Once you get into the habit of contemplating what you’re grateful for each day, it’s time to consider making it a written activity. This can be intimidating for people who don’t like to write or who feel they may not have time to dedicate to such a practice. In all honesty, it really doesn’t take much more time to write it down than to just think on what you appreciate.
You don’t even have to have strong writing skills to jot down three sentences. Let’s see if we can’t make the process seem less stressful. There truly are some fantastic benefits that come from the physical process of creating a record of gratefulness.
While it’s called a “gratitude journal,” it’s actually a tool or a record. You don’t have to write in a paper journal. You could put it in a file on your desktop, or save it in the “notes” app on your phone. The important part is that you take the time each day to record a few things that make you feel fortunate. Doing so can actually help to manifest more positive things.
Writing down what you’re appreciative of each day brings that sense of gratefulness to the forefront. It allows you to focus on the positive, helping you to spot opportunities you might otherwise have missed. When I think about the sacred journey from chaos to calm, gratitude is one of the most important stops on the journey. And the great thing about keeping a gratitude journal is that you now have a written record to pull out and reflect over any time you’re feeling down or needy. It can provide you with motivation in the toughest of times.
There are many benefits to keeping a gratitude journal. Instilling a writing practice in this way ensures that you maintain a focus on positivity. Sure, sometimes bad things may happen, but this overall emphasis on finding the good can help to provide you with the resilience to keep going.
Your stress levels will decrease as you begin embracing an attitude of gratitude. Plus, the act of writing can be therapeutic in itself. Writing also helps to give you a different perspective on things that you might not see as readily without engaging in the process. You can identify patterns and insight into your life that might help you to identify opportunities and to grow.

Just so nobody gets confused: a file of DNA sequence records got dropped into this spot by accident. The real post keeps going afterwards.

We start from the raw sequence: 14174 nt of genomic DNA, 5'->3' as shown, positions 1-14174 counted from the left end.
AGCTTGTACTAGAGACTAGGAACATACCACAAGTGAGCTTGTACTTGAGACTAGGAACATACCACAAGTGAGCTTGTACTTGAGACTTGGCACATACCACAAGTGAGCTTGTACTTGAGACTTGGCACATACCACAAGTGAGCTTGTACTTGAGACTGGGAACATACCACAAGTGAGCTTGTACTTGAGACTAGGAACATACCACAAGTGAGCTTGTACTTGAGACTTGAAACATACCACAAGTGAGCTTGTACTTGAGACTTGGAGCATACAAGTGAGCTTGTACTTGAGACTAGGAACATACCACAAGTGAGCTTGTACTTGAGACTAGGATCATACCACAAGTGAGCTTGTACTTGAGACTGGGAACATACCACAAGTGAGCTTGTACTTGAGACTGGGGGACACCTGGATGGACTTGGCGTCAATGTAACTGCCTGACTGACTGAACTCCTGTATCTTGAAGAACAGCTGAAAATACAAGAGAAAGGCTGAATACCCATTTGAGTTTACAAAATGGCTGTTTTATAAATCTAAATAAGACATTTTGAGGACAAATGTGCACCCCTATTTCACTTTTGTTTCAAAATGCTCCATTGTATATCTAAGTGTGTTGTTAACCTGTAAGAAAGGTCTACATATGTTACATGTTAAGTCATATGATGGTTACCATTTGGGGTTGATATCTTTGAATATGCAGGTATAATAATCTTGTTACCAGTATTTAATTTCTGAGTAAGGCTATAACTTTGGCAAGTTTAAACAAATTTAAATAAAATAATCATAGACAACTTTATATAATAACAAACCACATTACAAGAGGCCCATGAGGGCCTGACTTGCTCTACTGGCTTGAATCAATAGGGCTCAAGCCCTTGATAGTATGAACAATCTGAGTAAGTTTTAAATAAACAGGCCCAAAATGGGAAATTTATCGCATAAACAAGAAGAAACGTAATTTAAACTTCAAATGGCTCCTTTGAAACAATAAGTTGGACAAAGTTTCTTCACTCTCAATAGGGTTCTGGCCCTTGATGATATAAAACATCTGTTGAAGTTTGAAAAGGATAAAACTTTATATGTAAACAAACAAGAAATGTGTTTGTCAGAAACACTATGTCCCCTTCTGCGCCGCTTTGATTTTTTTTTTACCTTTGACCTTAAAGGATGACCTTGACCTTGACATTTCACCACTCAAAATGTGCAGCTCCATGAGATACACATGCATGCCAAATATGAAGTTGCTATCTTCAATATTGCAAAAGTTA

The most important thing when it comes to a gratitude journal is the consistency of practice. Some journal twice daily. Others prefer once. Regardless, it will only be useful if you use it regularly.
One of the best ways to help yourself want to use your journal is to choose a format you enjoy. Don’t force yourself to write in a journal by hand if you prefer to use electronic methods. You can keep your records in a simple word processing spreadsheet or use one of many apps that are available for this purpose.
On the other hand, if you are inspired by a beautifully-bound paper journal, find one that speaks to you and start writing your thoughts down immediately. One member of the Facebook group said she keeps her gratitude journal in a Day Planner, so it’s easy to chronicle what she was thankful for each day of the year.
No matter what you use, keep it handy by your bedside or on easily accessed devices. Turn your routine into a ritual. Make it a process that feeds your soul. Incorporate your morning coffee into your journal writing or light a candle with a lovely aroma to accompany your routine.
Just make it yours.
A gratitude journal can be an insightful and life-changing tool. Remember, you only have to write three simple things you’re grateful for. There’s no need to make it complicated. Start your record keeping practice today and see what it can do for you.
Steve Austin is an author, speaker, and life coach who is passionate about helping overwhelmed people learn to catch their breath. He is the author of two Amazon bestsellers, "Catching Your Breath," and "From Pastor to a Psych Ward." Steve lives with his wife and two children in Birmingham, Alabama.
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